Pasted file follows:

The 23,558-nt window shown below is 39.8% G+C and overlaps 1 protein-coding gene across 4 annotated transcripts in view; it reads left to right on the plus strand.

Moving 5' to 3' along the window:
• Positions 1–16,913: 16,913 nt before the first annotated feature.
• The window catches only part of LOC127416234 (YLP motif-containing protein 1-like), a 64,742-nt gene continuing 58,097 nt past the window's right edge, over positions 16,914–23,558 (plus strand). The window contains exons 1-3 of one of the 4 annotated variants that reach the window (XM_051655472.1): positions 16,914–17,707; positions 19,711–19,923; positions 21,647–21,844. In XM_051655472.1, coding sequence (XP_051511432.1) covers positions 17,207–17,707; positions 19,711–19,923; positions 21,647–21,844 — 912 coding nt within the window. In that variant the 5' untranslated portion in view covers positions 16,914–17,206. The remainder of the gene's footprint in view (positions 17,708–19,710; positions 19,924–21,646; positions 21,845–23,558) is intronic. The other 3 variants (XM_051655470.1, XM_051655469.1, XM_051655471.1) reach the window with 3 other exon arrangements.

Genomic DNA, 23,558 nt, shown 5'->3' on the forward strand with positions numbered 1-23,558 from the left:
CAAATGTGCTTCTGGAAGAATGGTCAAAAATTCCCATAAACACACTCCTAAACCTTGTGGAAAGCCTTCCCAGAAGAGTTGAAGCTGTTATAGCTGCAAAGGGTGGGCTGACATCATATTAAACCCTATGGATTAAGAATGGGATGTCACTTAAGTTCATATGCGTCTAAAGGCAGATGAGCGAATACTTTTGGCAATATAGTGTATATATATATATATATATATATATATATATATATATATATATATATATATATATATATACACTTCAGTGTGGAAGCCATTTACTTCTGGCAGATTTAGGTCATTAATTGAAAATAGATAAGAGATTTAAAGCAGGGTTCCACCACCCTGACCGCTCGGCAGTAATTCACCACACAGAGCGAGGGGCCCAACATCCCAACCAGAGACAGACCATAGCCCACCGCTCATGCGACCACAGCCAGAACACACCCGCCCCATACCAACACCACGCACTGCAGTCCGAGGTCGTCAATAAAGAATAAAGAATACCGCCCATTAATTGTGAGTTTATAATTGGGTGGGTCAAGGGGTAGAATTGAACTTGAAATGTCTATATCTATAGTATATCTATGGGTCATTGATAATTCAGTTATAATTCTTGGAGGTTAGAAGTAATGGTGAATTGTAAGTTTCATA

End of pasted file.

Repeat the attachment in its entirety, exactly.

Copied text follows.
The 23,558-nt window shown below is 39.8% G+C and overlaps 1 protein-coding gene across 4 annotated transcripts in view; it reads left to right on the plus strand.

Moving 5' to 3' along the window:
• Positions 1–16,913: 16,913 nt before the first annotated feature.
• The window catches only part of LOC127416234 (YLP motif-containing protein 1-like), a 64,742-nt gene continuing 58,097 nt past the window's right edge, over positions 16,914–23,558 (plus strand). The window contains exons 1-3 of one of the 4 annotated variants that reach the window (XM_051655472.1): positions 16,914–17,707; positions 19,711–19,923; positions 21,647–21,844. In XM_051655472.1, coding sequence (XP_051511432.1) covers positions 17,207–17,707; positions 19,711–19,923; positions 21,647–21,844 — 912 coding nt within the window. In that variant the 5' untranslated portion in view covers positions 16,914–17,206. The remainder of the gene's footprint in view (positions 17,708–19,710; positions 19,924–21,646; positions 21,845–23,558) is intronic. The other 3 variants (XM_051655470.1, XM_051655469.1, XM_051655471.1) reach the window with 3 other exon arrangements.

Genomic DNA, 23,558 nt, shown 5'->3' on the forward strand with positions numbered 1-23,558 from the left:
CAAATGTGCTTCTGGAAGAATGGTCAAAAATTCCCATAAACACACTCCTAAACCTTGTGGAAAGCCTTCCCAGAAGAGTTGAAGCTGTTATAGCTGCAAAGGGTGGGCTGACATCATATTAAACCCTATGGATTAAGAATGGGATGTCACTTAAGTTCATATGCGTCTAAAGGCAGATGAGCGAATACTTTTGGCAATATAGTGTATATATATATATATATATATATATATATATATATATATATATATATATATATATATATACACTTCAGTGTGGAAGCCATTTACTTCTGGCAGATTTAGGTCATTAATTGAAAATAGATAAGAGATTTAAAGCAGGGTTCCACCACCCTGACCGCTCGGCAGTAATTCACCACACAGAGCGAGGGGCCCAACATCCCAACCAGAGACAGACCATAGCCCACCGCTCATGCGACCACAGCCAGAACACACCCGCCCCATACCAACACCACGCACTGCAGTCCGAGGTCGTCAATAAAGAATAAAGAATACCGCCCATTAATTGTGAGTTTATAATTGGGTGGGTCAAGGGGTAGAATTGAACTTGAAATGTCTATATCTATAGTATATCTATGGGTCATTGATAATTCAGTTATAATTCTTGGAGGTTAGAAGTAATGGTGAATTGTAAGTTTCATA